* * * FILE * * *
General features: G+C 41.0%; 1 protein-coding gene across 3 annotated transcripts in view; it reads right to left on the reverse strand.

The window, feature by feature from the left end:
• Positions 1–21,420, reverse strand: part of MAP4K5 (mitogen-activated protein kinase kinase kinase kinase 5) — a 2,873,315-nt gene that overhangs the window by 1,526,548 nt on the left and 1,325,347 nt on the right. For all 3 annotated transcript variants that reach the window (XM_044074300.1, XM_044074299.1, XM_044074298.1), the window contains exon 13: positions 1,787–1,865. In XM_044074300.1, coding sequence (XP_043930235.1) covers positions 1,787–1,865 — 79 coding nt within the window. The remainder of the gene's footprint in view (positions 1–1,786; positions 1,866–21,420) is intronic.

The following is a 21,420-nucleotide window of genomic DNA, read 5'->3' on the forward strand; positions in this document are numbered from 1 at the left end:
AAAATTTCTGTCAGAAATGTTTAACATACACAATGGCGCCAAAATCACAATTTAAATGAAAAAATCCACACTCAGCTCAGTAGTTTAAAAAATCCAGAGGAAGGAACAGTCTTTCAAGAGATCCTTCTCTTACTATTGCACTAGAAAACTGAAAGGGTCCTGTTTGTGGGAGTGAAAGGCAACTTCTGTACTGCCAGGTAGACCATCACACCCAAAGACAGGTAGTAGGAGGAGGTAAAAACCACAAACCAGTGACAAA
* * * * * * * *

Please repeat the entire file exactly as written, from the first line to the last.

General features: G+C 41.0%; 1 protein-coding gene across 3 annotated transcripts in view; it reads right to left on the reverse strand.

The window, feature by feature from the left end:
• Positions 1–21,420, reverse strand: part of MAP4K5 (mitogen-activated protein kinase kinase kinase kinase 5) — a 2,873,315-nt gene that overhangs the window by 1,526,548 nt on the left and 1,325,347 nt on the right. For all 3 annotated transcript variants that reach the window (XM_044074300.1, XM_044074299.1, XM_044074298.1), the window contains exon 13: positions 1,787–1,865. In XM_044074300.1, coding sequence (XP_043930235.1) covers positions 1,787–1,865 — 79 coding nt within the window. The remainder of the gene's footprint in view (positions 1–1,786; positions 1,866–21,420) is intronic.

The following is a 21,420-nucleotide window of genomic DNA, read 5'->3' on the forward strand; positions in this document are numbered from 1 at the left end:
AAAATTTCTGTCAGAAATGTTTAACATACACAATGGCGCCAAAATCACAATTTAAATGAAAAAATCCACACTCAGCTCAGTAGTTTAAAAAATCCAGAGGAAGGAACAGTCTTTCAAGAGATCCTTCTCTTACTATTGCACTAGAAAACTGAAAGGGTCCTGTTTGTGGGAGTGAAAGGCAACTTCTGTACTGCCAGGTAGACCATCACACCCAAAGACAGGTAGTAGGAGGAGGTAAAAACCACAAACCAGTGACAAA